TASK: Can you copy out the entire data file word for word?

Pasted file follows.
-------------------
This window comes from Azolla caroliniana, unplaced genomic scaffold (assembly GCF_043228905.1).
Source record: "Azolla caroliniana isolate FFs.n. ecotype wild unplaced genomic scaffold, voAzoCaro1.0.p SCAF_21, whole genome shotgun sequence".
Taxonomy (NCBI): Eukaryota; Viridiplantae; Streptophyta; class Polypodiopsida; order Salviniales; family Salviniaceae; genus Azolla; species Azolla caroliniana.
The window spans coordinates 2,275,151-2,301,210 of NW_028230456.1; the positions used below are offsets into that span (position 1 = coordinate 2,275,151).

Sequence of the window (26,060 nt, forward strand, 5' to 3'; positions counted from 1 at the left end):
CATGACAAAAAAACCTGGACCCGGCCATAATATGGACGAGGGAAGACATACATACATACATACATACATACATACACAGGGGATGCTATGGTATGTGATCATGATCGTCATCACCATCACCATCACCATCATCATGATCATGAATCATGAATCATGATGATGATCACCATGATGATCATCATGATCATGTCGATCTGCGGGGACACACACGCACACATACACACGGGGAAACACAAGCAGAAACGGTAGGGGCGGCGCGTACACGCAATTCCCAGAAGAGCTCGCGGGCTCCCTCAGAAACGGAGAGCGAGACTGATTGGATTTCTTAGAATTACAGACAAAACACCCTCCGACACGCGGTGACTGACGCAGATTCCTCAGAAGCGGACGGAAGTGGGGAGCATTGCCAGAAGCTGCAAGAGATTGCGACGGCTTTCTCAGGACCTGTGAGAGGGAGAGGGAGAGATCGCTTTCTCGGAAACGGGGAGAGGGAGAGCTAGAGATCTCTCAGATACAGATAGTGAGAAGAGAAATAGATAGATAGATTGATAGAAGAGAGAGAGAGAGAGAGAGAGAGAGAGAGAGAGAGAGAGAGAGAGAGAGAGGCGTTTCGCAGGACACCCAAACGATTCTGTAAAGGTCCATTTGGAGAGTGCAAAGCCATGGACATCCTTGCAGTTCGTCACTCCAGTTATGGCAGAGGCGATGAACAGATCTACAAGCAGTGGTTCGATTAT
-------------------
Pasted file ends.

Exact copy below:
This window comes from Azolla caroliniana, unplaced genomic scaffold (assembly GCF_043228905.1).
Source record: "Azolla caroliniana isolate FFs.n. ecotype wild unplaced genomic scaffold, voAzoCaro1.0.p SCAF_21, whole genome shotgun sequence".
Taxonomy (NCBI): Eukaryota; Viridiplantae; Streptophyta; class Polypodiopsida; order Salviniales; family Salviniaceae; genus Azolla; species Azolla caroliniana.
The window spans coordinates 2,275,151-2,301,210 of NW_028230456.1; the positions used below are offsets into that span (position 1 = coordinate 2,275,151).

Sequence of the window (26,060 nt, forward strand, 5' to 3'; positions counted from 1 at the left end):
CATGACAAAAAAACCTGGACCCGGCCATAATATGGACGAGGGAAGACATACATACATACATACATACATACATACACAGGGGATGCTATGGTATGTGATCATGATCGTCATCACCATCACCATCACCATCATCATGATCATGAATCATGAATCATGATGATGATCACCATGATGATCATCATGATCATGTCGATCTGCGGGGACACACACGCACACATACACACGGGGAAACACAAGCAGAAACGGTAGGGGCGGCGCGTACACGCAATTCCCAGAAGAGCTCGCGGGCTCCCTCAGAAACGGAGAGCGAGACTGATTGGATTTCTTAGAATTACAGACAAAACACCCTCCGACACGCGGTGACTGACGCAGATTCCTCAGAAGCGGACGGAAGTGGGGAGCATTGCCAGAAGCTGCAAGAGATTGCGACGGCTTTCTCAGGACCTGTGAGAGGGAGAGGGAGAGATCGCTTTCTCGGAAACGGGGAGAGGGAGAGCTAGAGATCTCTCAGATACAGATAGTGAGAAGAGAAATAGATAGATAGATTGATAGAAGAGAGAGAGAGAGAGAGAGAGAGAGAGAGAGAGAGAGAGAGAGAGAGAGAGGCGTTTCGCAGGACACCCAAACGATTCTGTAAAGGTCCATTTGGAGAGTGCAAAGCCATGGACATCCTTGCAGTTCGTCACTCCAGTTATGGCAGAGGCGATGAACAGATCTACAAGCAGTGGTTCGATTAT